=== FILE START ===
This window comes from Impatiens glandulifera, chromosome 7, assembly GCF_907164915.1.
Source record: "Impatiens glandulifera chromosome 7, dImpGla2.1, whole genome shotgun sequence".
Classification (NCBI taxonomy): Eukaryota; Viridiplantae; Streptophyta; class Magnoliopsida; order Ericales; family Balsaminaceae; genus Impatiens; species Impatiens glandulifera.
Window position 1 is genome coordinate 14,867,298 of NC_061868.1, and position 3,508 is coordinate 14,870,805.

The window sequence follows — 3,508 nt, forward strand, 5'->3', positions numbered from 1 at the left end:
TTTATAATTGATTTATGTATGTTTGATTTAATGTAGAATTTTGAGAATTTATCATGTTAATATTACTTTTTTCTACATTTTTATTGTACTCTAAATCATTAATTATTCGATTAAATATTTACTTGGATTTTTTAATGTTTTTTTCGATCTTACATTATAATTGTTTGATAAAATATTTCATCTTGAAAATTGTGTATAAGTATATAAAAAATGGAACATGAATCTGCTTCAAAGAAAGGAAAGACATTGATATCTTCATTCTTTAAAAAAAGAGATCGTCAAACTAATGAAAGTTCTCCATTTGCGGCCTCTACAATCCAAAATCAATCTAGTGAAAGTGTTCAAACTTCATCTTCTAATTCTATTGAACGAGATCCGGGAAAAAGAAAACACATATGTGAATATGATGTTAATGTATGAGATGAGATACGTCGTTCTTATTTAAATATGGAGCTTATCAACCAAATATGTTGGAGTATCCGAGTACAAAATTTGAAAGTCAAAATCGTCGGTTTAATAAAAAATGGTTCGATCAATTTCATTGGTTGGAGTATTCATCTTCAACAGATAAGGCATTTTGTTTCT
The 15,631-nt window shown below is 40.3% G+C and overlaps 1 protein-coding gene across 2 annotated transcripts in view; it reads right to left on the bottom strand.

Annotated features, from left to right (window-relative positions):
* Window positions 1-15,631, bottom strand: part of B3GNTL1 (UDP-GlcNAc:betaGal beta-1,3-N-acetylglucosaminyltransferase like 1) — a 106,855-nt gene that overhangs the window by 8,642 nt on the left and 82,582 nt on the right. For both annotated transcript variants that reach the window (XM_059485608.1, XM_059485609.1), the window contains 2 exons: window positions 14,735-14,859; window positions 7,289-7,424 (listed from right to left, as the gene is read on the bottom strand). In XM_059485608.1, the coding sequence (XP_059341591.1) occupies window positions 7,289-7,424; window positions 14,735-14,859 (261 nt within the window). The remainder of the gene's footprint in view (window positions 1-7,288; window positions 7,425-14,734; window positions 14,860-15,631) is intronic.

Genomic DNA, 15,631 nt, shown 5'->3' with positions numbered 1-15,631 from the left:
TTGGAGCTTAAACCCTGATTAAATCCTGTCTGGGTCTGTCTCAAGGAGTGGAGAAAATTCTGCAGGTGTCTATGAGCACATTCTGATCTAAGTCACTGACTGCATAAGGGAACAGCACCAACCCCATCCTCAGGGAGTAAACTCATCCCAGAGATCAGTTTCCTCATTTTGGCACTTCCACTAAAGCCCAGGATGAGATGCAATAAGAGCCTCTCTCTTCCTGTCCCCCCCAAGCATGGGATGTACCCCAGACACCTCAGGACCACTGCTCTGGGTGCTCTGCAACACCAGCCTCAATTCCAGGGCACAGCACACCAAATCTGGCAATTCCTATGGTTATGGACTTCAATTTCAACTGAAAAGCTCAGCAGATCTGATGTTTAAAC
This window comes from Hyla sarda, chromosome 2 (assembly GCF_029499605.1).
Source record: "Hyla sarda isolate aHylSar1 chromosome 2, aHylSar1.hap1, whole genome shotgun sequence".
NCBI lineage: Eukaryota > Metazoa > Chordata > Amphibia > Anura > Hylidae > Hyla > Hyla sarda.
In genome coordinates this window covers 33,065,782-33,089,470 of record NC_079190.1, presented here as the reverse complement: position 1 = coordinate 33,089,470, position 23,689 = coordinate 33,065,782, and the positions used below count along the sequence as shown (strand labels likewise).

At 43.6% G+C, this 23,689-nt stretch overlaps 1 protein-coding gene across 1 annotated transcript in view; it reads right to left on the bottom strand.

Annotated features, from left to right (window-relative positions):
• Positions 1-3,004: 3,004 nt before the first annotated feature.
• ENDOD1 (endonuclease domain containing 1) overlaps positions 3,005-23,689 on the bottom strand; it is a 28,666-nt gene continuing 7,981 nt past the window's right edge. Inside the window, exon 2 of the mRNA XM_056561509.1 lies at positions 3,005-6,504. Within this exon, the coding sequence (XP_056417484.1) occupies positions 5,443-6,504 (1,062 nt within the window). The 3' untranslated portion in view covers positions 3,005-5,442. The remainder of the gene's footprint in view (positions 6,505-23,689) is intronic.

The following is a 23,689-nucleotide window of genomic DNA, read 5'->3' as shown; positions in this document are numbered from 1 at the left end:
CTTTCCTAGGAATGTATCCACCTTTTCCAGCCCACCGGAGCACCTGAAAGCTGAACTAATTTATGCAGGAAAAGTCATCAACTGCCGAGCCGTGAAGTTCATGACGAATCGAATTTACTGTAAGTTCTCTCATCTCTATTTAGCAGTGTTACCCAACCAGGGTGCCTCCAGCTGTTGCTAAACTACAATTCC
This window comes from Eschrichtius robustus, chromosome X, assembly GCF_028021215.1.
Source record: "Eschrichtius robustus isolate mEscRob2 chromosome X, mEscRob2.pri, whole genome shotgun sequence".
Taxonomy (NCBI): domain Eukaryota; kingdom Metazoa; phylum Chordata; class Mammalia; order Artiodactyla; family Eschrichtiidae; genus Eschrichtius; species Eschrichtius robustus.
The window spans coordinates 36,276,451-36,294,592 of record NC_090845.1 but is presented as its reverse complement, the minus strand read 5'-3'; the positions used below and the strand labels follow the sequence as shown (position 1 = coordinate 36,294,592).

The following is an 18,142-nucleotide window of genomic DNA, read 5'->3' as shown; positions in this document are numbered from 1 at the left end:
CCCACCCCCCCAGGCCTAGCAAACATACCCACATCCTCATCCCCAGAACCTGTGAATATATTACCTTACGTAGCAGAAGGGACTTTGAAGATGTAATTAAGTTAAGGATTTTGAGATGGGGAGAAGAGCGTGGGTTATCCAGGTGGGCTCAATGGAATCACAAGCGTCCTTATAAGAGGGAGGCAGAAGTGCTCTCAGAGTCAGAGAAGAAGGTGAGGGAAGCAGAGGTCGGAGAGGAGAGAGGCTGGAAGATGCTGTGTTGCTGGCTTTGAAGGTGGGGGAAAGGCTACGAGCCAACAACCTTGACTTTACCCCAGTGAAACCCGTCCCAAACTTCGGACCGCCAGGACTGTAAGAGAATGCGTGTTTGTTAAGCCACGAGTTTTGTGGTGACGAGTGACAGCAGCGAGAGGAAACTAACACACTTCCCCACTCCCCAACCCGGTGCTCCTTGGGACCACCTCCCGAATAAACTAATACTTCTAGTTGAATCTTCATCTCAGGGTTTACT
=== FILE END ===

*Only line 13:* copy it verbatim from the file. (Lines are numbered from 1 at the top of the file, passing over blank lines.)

Source record: "Hyla sarda isolate aHylSar1 chromosome 2, aHylSar1.hap1, whole genome shotgun sequence".